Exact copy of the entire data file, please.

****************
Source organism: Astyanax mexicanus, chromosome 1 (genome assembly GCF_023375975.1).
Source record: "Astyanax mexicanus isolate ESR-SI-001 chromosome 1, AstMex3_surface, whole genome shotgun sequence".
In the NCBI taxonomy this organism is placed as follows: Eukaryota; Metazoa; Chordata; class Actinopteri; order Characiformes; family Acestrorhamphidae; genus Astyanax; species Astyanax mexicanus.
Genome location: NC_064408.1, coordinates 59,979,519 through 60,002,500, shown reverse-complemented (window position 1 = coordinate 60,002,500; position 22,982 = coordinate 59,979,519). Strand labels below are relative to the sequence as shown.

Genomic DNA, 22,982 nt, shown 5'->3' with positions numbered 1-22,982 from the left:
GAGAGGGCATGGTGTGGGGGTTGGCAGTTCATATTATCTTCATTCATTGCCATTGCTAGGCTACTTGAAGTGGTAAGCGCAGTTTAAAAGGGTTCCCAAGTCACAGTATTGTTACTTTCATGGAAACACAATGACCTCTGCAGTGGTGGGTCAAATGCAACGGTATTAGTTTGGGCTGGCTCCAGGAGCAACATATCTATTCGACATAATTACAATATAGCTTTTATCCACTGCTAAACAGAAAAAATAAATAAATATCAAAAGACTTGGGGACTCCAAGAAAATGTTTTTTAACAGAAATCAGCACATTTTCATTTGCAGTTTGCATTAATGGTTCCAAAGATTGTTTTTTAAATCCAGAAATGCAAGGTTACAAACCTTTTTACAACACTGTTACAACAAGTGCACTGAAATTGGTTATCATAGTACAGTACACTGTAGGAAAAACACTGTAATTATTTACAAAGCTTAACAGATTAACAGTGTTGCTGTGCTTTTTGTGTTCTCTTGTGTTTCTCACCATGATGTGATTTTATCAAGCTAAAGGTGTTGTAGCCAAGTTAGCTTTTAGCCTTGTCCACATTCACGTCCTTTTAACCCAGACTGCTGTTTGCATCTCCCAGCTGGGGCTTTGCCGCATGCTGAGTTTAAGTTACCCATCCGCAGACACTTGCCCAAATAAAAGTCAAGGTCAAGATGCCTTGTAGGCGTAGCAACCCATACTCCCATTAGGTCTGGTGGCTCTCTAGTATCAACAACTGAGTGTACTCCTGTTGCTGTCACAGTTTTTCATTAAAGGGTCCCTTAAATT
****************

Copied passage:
Source organism: Astyanax mexicanus, chromosome 1 (genome assembly GCF_023375975.1).
Source record: "Astyanax mexicanus isolate ESR-SI-001 chromosome 1, AstMex3_surface, whole genome shotgun sequence".
In the NCBI taxonomy this organism is placed as follows: Eukaryota; Metazoa; Chordata; class Actinopteri; order Characiformes; family Acestrorhamphidae; genus Astyanax; species Astyanax mexicanus.
Genome location: NC_064408.1, coordinates 59,979,519 through 60,002,500, shown reverse-complemented (window position 1 = coordinate 60,002,500; position 22,982 = coordinate 59,979,519). Strand labels below are relative to the sequence as shown.

Genomic DNA, 22,982 nt, shown 5'->3' with positions numbered 1-22,982 from the left:
GAGAGGGCATGGTGTGGGGGTTGGCAGTTCATATTATCTTCATTCATTGCCATTGCTAGGCTACTTGAAGTGGTAAGCGCAGTTTAAAAGGGTTCCCAAGTCACAGTATTGTTACTTTCATGGAAACACAATGACCTCTGCAGTGGTGGGTCAAATGCAACGGTATTAGTTTGGGCTGGCTCCAGGAGCAACATATCTATTCGACATAATTACAATATAGCTTTTATCCACTGCTAAACAGAAAAAATAAATAAATATCAAAAGACTTGGGGACTCCAAGAAAATGTTTTTTAACAGAAATCAGCACATTTTCATTTGCAGTTTGCATTAATGGTTCCAAAGATTGTTTTTTAAATCCAGAAATGCAAGGTTACAAACCTTTTTACAACACTGTTACAACAAGTGCACTGAAATTGGTTATCATAGTACAGTACACTGTAGGAAAAACACTGTAATTATTTACAAAGCTTAACAGATTAACAGTGTTGCTGTGCTTTTTGTGTTCTCTTGTGTTTCTCACCATGATGTGATTTTATCAAGCTAAAGGTGTTGTAGCCAAGTTAGCTTTTAGCCTTGTCCACATTCACGTCCTTTTAACCCAGACTGCTGTTTGCATCTCCCAGCTGGGGCTTTGCCGCATGCTGAGTTTAAGTTACCCATCCGCAGACACTTGCCCAAATAAAAGTCAAGGTCAAGATGCCTTGTAGGCGTAGCAACCCATACTCCCATTAGGTCTGGTGGCTCTCTAGTATCAACAACTGAGTGTACTCCTGTTGCTGTCACAGTTTTTCATTAAAGGGTCCCTTAAATT